An impressive set of conservation gains over the past year has resulted in clearer skies, reduced carbon emissions and protected landscapes across our region.
Most significant is the September closure of the San Juan Generating Station, the 847-megawatt coal-fired powerplant near Farmington. The plant’s closure brings enormous climate benefits by eliminating 6 million tons of annual carbon dioxide emissions and also removed a significant contributor to hazy skies.
Some years back, the powerplant’s owners agreed to close half the then 1600-MW powerplant in order to avoid installing state-of-the-art pollution control equipment on the remaining half for nitrogen oxides and sulfur dioxides that contribute to haze and decreased visibility. Now, with complete closure of the plant, many are noting clearer skies and longer vistas unimpaired by the plant’s prior pollution.
In August, Congress enacted sweeping climate change legislation to tackle greenhouse gas emissions on a national scale. Incentives are targeted at reducing carbon dioxide emissions from power plants and toward shifting transportation to electric vehicles to reduce pollution from fossil fuel powered engines.
Included in the so-called Inflation Reduction Act is financial assistance for electric cooperatives hoping to jump-start their transition from coal to renewable energy sources. Our wholesale electric provider, Tri-State Generation and Transmission, could potentially tap into financial assistance to help retire its several-billion dollar debt associated with its aging fleet of coal-fired power plants.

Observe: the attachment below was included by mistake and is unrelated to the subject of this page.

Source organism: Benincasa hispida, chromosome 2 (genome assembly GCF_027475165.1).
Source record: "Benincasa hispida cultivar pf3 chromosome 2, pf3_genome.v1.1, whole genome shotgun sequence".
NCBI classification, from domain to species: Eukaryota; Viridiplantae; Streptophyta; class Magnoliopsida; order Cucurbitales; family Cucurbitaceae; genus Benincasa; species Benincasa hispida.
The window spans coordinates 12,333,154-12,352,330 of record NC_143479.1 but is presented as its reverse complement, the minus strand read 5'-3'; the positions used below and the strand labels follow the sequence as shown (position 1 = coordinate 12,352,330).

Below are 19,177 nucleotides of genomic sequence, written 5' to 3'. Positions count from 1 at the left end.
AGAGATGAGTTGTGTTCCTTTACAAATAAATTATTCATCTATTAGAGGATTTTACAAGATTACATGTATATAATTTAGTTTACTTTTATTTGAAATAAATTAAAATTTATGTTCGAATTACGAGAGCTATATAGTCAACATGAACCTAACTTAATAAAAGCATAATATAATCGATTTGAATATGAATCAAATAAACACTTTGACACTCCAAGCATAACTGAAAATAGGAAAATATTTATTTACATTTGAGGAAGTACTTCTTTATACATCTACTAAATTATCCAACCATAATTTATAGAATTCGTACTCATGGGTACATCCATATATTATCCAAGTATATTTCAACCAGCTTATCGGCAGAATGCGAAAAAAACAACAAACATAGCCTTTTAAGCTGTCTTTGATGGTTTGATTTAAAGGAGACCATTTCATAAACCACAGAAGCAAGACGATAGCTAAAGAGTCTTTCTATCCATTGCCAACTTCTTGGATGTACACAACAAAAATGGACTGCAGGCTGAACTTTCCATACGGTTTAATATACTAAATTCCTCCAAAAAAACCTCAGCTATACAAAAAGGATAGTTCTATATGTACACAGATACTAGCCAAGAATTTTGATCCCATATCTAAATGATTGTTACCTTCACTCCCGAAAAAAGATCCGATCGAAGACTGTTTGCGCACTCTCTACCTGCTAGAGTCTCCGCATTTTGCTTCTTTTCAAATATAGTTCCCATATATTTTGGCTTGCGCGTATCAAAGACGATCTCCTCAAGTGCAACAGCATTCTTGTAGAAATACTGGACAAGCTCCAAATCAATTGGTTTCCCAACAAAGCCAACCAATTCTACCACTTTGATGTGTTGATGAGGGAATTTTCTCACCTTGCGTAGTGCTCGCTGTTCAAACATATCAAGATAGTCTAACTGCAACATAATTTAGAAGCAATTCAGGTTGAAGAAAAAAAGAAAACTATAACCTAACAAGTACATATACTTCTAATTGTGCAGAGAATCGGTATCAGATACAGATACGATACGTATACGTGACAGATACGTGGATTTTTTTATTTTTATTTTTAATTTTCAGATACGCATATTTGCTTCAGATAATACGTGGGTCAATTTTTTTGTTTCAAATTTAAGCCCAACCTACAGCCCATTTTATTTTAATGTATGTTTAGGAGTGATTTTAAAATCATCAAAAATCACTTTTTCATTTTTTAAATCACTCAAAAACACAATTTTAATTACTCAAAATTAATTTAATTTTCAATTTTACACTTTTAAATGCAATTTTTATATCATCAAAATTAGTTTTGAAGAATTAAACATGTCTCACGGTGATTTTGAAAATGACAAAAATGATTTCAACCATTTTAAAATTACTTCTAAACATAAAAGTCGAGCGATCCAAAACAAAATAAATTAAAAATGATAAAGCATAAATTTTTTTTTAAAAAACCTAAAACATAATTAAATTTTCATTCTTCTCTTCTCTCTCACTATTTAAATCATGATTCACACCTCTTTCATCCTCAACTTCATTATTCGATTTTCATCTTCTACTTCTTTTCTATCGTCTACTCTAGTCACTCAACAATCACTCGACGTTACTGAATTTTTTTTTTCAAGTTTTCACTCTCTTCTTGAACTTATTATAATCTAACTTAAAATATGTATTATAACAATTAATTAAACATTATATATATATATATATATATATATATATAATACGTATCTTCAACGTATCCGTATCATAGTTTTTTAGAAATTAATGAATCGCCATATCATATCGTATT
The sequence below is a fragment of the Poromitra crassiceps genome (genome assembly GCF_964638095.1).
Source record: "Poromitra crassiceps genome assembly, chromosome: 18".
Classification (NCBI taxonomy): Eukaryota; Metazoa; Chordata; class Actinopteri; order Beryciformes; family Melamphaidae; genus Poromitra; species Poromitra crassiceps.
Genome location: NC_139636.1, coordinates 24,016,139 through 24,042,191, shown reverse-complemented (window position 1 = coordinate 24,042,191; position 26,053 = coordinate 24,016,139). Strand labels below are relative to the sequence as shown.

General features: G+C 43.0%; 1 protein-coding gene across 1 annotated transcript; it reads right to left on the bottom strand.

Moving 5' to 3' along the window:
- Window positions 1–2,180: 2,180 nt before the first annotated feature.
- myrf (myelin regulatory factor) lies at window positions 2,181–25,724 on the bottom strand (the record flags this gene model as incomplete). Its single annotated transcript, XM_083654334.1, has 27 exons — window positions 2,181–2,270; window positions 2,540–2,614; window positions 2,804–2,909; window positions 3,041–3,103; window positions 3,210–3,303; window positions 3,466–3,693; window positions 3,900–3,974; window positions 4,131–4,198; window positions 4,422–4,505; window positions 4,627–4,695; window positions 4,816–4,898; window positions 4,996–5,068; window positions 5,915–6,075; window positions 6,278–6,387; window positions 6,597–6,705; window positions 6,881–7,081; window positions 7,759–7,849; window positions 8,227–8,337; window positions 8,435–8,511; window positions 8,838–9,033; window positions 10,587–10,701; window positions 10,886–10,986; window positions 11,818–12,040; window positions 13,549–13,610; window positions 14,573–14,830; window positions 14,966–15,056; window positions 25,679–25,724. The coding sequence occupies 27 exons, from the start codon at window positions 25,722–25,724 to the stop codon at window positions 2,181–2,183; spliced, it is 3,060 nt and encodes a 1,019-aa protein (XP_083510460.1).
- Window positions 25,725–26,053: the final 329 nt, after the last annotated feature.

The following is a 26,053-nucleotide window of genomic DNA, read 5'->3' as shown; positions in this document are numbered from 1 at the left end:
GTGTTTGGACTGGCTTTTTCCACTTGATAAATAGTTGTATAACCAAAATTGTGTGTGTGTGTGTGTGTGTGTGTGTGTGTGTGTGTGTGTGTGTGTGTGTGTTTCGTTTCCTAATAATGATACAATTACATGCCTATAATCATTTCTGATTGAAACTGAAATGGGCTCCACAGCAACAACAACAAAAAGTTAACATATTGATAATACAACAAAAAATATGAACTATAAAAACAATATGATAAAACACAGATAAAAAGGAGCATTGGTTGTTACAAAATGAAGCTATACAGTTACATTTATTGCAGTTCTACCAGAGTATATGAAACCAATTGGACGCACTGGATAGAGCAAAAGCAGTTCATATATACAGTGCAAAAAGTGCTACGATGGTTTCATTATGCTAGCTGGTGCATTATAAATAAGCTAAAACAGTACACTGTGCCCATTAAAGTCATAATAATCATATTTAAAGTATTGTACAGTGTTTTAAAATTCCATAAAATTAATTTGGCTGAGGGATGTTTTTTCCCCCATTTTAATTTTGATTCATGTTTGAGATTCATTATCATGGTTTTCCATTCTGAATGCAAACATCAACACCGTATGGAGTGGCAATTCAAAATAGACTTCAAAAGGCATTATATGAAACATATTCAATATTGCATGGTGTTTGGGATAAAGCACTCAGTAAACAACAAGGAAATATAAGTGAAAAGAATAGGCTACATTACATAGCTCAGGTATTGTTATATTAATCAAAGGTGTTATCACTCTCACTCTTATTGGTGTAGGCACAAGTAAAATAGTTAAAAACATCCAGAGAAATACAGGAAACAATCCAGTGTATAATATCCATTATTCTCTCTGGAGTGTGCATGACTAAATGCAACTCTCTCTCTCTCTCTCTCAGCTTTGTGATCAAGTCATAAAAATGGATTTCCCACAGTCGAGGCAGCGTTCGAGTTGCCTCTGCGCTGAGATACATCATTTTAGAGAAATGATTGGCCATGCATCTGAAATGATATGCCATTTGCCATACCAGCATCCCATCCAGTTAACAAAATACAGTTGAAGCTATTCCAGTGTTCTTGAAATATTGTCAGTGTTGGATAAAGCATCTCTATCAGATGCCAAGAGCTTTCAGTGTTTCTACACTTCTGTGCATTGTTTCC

The Inflation Reduction Act also enacted long-awaited reforms to our nation’s oil and gas leasing program. Royalty rates were updated for the first time in 100 years, and rental rates for the use of public lands by oil companies were similarly increased. One key reform is the elimination of noncompetitive leasing where companies could lock up thousands of acres of public land without any public auction. The changes should dramatically reduce speculative leasing and focus future development on locations most likely to be productive.
In November, the U.S. Department of Interior unveiled its proposal to restrict new oil and gas development around Chaco Culture National Historical Park. The plan will place over 300,000 acres within a 10-mile radius around Chaco off-limits to expanded oil and gas drilling. Roads, well pads and pipelines have been encroaching relentlessly on the renowned culture landscape.
Methane is a potent greenhouse gas 80 times more harmful than carbon dioxide over the short term. In response, New Mexico adopted vastly improved methane rules in April. New Mexico is one of the country’s largest producers of oil and gas, and the state’s leadership reigning in methane pollution from oil and gas production from over 30,000 wells around Farmington should go a long ways toward improving both health and the environment.
Area wildlife benefited immensely from the July completion of our region’s first dedicated wildlife overpass across Highway 160 west of Pagosa Springs. Colorado Department of Transportation partnered with the Southern Ute Tribe and others to build the overpass in a big-game migration corridor with frequent animal-vehicle collisions. The overpass will improve safety for drivers and help eliminate mortality for elk, deer and other wildlife by reducing collisions by an estimated 85%.
Some gains are measured by the absence of development projects. Chief among these in our region is the Village at Wolf Creek, a proposal by a Texas developer for a city of 8,000 people atop Wolf Creek Pass. In October, a federal court rejected the latest attempt to gain needed approvals from the Forest Service that would authorize the project’s development.
As the year end approaches, we’ve much to appreciate about the remarkable character of our region, and can celebrate improved vistas, undeveloped landscapes and thriving wildlife.
Mark Pearson is executive director at San Juan Citizens Alliance. Reach him at email@example.com.